Career ToolBox #51: 4 Analog Tools to Help You Stay Organized in the Gig Economy

A few weeks ago I was talking with a client, who is also a close friend of many years. He’s fully ingrained into the gig economy and does simultaneous and multiple project work for various clients, including companies and nonprofit organizations. He’s also a Corp America “exit-er” and loves the flexibility in his schedule. The only downside is, according to him, “I just can’t get organized.”

This is something I hear often, from clients, friends, parents who work in and outside the home, students juggling classes and full-time jobs. Today’s times demand that we take this ’80s idea of multitasking and layer it with the consistent and persistent demands of our complex and layered lives. Technology, I’ve found, doesn’t always help — this idea that we MUST respond to every text, instant message, phone call, email and social media post within 10 minutes or less or otherwise we’re now conditioned to feel anxiety on either end of this communication has taken a massive toll.

We’re consistently being interrupted and that means it’ll take our brains additional time to get back into the focus of whatever it was we were trying to get done. There’s a plethora of apps that are supposed to get us all on track. All we have do is enter this, program that, create and remember yet another password, etc. Time is the sacred currency we lack most and in my experience what the market is trying to shove down our throats is making things even harder – it’s nearly impossible to keep up with all that noise.

As a single parent who is running a consulting business, teaching biz students, writing in multiple platforms and raising a two-year-old, I know I feel the burn as well. As result, I’ve taken some steps to help with the clarity of thinking, breathing and planning. Here’s four tools that help me manage life:

Wall Calendar – A year after I started my business, I began to invest in a big laminated 12-month wall calendar. This, and some nice color-coordinated markers, has helped me see the entire year at a glance, and then filling it with the big events: marking off the weeks of CSU’s academic semesters, the CIFF, family birthdays, travel, holidays and so forth. It gives me great calm to be able to plan things knowing what’s ahead.

White Board – The same year I bought my first wall calendar, I also bought myself a white board. These two tools always hang right next to each other. While what goes on the board has evolved over the years, it’s been a great visual scale. I now have 3 running columns: Proposals/Leads, Invoices, Paying Clients. The idea is to keep all three columns full and fluid. If any column starts to lighten, then I know exactly what I need to target next.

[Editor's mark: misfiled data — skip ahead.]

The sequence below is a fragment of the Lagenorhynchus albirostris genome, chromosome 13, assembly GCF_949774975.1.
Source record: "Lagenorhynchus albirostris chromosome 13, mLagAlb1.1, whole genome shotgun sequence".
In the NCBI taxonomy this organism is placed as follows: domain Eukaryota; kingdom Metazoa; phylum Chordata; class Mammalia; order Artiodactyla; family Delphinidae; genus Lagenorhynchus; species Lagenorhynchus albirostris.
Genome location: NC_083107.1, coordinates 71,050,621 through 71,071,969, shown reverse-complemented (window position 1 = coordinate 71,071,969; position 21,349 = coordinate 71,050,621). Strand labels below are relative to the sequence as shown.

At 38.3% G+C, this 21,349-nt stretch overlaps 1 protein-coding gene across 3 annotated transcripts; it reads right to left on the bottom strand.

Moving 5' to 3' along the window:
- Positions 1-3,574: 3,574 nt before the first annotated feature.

Work Journal – While bullet journals are all the rage these days, many of us have been utilizing this pen to paper method for a very long time. For over a decade, I’ve kept my work journal. This started while I was still at my last company, where quite a few men and women, from assistants to executives, preferred their paper notebooks over their plugged in ones. The habit continued when I went off on my own. I write down notes from client calls, business ideas and other professional problem- solving notes. I can always flip back to a page, or even an older journal, to cross-reference anything relevant that I need. Writing it down also helps my brain formulate new thoughts in real time. I also run multiple work journals at the same time, with some being project/next-book specific. I can always come back to them when I have the time.

Yearly Planner – From 2001, when I got my first Palm Pilot, to 2016, I primarily used the digital calendar (Outlook, iCal) to write down meetings, appointments, events, etc. Then this year, I went back to a paper planner. And I absolutely love it. I can look the events for the day, week or month, have special pages for additional notes and a good planner will also have some great little charts and graphs like time zones, holiday dates and so on. I like writing things down in it and every single Sunday I sit down for 10 – 15 minutes and plan out my week, by category: My company clients, marketing my business, CSU/students, writing projects, then anything pertaining to my son, as well as household matters that must be taken care of. On Monday mornings I feel ready for the week and as the days go by, the joy of physically crossing things off feels amazing.

Combined, these tools not only help me think clearer, but also when I’m using them, technology is not required — it’s simply an option. Which means not only do I help myself stay organized and give my eyes and brain relief from screen-staring, but, most importantly, I’m not getting interrupted. (Unless, of course, it’s by my toddler.) And not only do my eyes thank me, but so does my brain. There’s a lot of articles and research out there that proves that when we read off of paper and when we write things down on paper, that our mind remembers more.

And perhaps that’s the key of feeling organized: help ourselves see the big picture, filter out the digital interruptions and then plan ahead in a manner that helps our minds recall more of the important stuff. To make a plan and to have the right tools to execute on it.


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